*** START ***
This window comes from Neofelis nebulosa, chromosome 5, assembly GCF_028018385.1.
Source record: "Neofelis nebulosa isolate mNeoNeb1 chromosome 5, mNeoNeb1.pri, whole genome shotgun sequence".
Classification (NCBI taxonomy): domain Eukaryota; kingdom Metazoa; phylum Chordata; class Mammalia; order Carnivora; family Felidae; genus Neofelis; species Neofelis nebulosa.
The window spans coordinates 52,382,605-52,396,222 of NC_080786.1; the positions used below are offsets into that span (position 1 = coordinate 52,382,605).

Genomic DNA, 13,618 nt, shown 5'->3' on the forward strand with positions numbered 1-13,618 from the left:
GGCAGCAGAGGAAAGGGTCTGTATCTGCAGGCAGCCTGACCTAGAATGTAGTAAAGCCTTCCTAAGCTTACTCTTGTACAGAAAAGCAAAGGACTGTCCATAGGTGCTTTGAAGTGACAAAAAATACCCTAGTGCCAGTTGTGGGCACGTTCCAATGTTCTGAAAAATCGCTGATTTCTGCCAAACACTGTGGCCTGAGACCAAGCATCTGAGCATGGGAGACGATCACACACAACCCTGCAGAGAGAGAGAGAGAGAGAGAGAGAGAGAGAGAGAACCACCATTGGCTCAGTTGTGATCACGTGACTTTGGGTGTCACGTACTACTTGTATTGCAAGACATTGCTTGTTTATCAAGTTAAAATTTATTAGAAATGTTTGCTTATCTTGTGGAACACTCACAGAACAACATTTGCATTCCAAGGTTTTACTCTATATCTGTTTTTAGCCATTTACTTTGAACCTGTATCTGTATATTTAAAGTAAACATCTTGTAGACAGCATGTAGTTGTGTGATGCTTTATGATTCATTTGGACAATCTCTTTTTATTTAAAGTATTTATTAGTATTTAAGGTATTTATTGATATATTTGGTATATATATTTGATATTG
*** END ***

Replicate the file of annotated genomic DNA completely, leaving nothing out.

This window comes from Neofelis nebulosa, chromosome 5, assembly GCF_028018385.1.
Source record: "Neofelis nebulosa isolate mNeoNeb1 chromosome 5, mNeoNeb1.pri, whole genome shotgun sequence".
Classification (NCBI taxonomy): domain Eukaryota; kingdom Metazoa; phylum Chordata; class Mammalia; order Carnivora; family Felidae; genus Neofelis; species Neofelis nebulosa.
The window spans coordinates 52,382,605-52,396,222 of NC_080786.1; the positions used below are offsets into that span (position 1 = coordinate 52,382,605).

Genomic DNA, 13,618 nt, shown 5'->3' on the forward strand with positions numbered 1-13,618 from the left:
GGCAGCAGAGGAAAGGGTCTGTATCTGCAGGCAGCCTGACCTAGAATGTAGTAAAGCCTTCCTAAGCTTACTCTTGTACAGAAAAGCAAAGGACTGTCCATAGGTGCTTTGAAGTGACAAAAAATACCCTAGTGCCAGTTGTGGGCACGTTCCAATGTTCTGAAAAATCGCTGATTTCTGCCAAACACTGTGGCCTGAGACCAAGCATCTGAGCATGGGAGACGATCACACACAACCCTGCAGAGAGAGAGAGAGAGAGAGAGAGAGAGAGAGAGAACCACCATTGGCTCAGTTGTGATCACGTGACTTTGGGTGTCACGTACTACTTGTATTGCAAGACATTGCTTGTTTATCAAGTTAAAATTTATTAGAAATGTTTGCTTATCTTGTGGAACACTCACAGAACAACATTTGCATTCCAAGGTTTTACTCTATATCTGTTTTTAGCCATTTACTTTGAACCTGTATCTGTATATTTAAAGTAAACATCTTGTAGACAGCATGTAGTTGTGTGATGCTTTATGATTCATTTGGACAATCTCTTTTTATTTAAAGTATTTATTAGTATTTAAGGTATTTATTGATATATTTGGTATATATATTTGATATTG